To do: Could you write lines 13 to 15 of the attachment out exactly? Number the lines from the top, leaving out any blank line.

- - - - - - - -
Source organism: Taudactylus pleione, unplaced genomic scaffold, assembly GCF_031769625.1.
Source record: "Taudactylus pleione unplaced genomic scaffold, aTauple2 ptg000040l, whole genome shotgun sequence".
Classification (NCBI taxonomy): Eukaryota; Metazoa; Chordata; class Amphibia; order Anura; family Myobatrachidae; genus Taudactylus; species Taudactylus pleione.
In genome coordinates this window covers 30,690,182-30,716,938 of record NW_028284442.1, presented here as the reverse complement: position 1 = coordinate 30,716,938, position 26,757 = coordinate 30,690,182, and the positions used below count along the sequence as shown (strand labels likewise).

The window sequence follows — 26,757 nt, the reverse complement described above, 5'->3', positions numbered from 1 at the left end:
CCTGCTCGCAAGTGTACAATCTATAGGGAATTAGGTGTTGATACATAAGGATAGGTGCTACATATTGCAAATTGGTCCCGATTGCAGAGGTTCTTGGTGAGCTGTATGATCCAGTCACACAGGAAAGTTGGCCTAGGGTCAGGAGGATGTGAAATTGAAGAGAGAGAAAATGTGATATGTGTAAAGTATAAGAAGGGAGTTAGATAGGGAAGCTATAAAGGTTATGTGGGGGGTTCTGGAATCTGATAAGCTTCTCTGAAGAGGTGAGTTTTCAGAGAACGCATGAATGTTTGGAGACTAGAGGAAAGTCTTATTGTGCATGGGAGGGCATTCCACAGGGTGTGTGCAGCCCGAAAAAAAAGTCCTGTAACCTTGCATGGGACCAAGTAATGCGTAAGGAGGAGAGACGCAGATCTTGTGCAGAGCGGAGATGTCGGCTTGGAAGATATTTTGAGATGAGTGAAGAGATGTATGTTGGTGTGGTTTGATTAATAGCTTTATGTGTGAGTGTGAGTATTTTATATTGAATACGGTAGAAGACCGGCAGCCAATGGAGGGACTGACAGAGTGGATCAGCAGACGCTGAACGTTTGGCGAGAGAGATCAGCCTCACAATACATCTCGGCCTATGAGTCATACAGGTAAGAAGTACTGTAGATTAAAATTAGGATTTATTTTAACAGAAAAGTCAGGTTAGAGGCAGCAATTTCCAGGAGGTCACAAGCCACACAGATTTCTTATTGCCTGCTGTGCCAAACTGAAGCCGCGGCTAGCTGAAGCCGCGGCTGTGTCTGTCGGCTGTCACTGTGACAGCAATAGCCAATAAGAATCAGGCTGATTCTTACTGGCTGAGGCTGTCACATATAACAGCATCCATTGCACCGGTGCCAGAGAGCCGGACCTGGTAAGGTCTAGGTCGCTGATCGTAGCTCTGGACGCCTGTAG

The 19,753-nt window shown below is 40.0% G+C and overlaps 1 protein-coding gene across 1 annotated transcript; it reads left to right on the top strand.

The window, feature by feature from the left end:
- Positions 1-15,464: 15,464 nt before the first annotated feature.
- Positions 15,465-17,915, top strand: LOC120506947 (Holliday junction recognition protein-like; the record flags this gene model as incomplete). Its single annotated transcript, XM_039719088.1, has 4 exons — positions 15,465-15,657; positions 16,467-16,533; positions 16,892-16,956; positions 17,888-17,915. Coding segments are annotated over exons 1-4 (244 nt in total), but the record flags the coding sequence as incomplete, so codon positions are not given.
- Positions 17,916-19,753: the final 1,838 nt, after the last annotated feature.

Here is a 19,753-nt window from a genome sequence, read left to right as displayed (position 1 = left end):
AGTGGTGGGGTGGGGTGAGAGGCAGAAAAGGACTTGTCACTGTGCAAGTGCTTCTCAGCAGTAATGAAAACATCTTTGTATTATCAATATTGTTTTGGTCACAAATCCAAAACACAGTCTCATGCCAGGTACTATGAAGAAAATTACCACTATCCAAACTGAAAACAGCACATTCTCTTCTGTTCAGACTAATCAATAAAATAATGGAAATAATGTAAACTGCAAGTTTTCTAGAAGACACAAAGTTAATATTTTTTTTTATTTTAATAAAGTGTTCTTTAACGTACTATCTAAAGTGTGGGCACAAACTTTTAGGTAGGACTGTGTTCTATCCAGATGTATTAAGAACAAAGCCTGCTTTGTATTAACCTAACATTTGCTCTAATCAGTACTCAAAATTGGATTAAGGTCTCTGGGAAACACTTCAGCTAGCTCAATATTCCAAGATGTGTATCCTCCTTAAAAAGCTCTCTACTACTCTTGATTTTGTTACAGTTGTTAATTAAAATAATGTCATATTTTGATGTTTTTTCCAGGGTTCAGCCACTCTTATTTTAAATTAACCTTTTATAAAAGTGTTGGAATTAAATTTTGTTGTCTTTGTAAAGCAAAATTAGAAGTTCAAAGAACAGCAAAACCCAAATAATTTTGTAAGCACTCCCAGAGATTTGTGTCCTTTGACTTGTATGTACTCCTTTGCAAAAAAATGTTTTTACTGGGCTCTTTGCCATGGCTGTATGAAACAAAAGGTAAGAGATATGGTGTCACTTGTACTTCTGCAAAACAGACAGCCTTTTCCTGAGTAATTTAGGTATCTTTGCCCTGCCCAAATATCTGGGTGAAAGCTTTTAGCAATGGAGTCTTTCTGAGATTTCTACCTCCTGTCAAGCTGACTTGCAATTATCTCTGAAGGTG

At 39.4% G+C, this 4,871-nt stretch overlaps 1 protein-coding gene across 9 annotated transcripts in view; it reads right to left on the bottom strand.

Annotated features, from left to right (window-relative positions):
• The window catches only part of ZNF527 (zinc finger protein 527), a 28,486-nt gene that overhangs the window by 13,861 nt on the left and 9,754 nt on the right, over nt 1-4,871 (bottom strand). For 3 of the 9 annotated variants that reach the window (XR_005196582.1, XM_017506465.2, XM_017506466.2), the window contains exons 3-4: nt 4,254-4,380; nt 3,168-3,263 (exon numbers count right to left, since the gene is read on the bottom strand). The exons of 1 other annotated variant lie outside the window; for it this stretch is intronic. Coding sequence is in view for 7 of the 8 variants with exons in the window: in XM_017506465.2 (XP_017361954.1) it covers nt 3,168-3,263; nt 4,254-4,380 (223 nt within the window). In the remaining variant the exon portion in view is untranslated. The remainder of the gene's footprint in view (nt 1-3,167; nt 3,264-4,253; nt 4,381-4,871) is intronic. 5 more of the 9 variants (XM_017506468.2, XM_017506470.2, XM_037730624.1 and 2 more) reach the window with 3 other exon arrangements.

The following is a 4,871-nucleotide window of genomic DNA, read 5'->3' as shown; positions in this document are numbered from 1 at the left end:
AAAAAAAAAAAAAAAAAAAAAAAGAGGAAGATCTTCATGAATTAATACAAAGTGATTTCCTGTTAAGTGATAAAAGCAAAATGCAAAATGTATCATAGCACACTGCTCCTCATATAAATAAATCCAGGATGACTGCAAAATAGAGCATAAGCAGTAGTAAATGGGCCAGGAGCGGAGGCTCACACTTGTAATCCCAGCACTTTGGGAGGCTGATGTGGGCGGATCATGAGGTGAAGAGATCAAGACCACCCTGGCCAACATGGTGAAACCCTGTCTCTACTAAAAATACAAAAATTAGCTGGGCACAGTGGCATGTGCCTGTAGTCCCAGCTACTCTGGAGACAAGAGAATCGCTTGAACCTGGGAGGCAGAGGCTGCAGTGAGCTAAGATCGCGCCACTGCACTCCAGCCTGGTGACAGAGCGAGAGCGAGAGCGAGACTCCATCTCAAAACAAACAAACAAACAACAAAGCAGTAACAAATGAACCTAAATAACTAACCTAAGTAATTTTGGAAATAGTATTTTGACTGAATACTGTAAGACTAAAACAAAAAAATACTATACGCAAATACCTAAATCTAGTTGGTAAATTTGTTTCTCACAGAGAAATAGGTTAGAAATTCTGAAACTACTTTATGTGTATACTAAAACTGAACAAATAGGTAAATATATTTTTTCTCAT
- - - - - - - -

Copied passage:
AGTGGTGGGGTGGGGTGAGAGGCAGAAAAGGACTTGTCACTGTGCAAGTGCTTCTCAGCAGTAATGAAAACATCTTTGTATTATCAATATTGTTTTGGTCACAAATCCAAAACACAGTCTCATGCCAGGTACTATGAAGAAAATTACCACTATCCAAACTGAAAACAGCACATTCTCTTCTGTTCAGACTAATCAATAAAATAATGGAAATAATGTAAACTGCAAGTTTTCTAGAAGACACAAAGTTAATATTTTTTTTTATTTTAATAAAGTGTTCTTTAACGTACTATCTAAAGTGTGGGCACAAACTTTTAGGTAGGACTGTGTTCTATCCAGATGTATTAAGAACAAAGCCTGCTTTGTATTAACCTAACATTTGCTCTAATCAGTACTCAAAATTGGATTAAGGTCTCTGGGAAACACTTCAGCTAGCTCAATATTCCAAGATGTGTATCCTCCTTAAAAAGCTCTCTACTACTCTTGATTTTGTTACAGTTGTTAATTAAAATAATGTCATATTTTGATGTTTTTTCCAGGGTTCAGCCACTCTTATTTTAAATTAACCTTTTATAAAAGTGTTGGAATTAAATTTTGTTGTCTTTGTAAAGCAAAATTAGAAGTTCAAAGAACAGCAAAACCCAAATAATTTTGTAAGCACTCCCAGAGATTTGTGTCCTTTGACTTGTATGTACTCCTTTGCAAAAAAATGTTTTTACTGGGCTCTTTGCCATGGCTGTATGAAACAAAAGGTAAGAGATATGGTGTCACTTGTACTTCTGCAAAACAGACAGCCTTTTCCTGAGTAATTTAGGTATCTTTGCCCTGCCCAAATATCTGGGTGAAAGCTTTTAGCAATGGAGTCTTTCTGAGATTTCTACCTCCTGTCAAGCTGACTTGCAATTATCTCTGAAGGTG

At 39.4% G+C, this 4,871-nt stretch overlaps 1 protein-coding gene across 9 annotated transcripts in view; it reads right to left on the bottom strand.

Annotated features, from left to right (window-relative positions):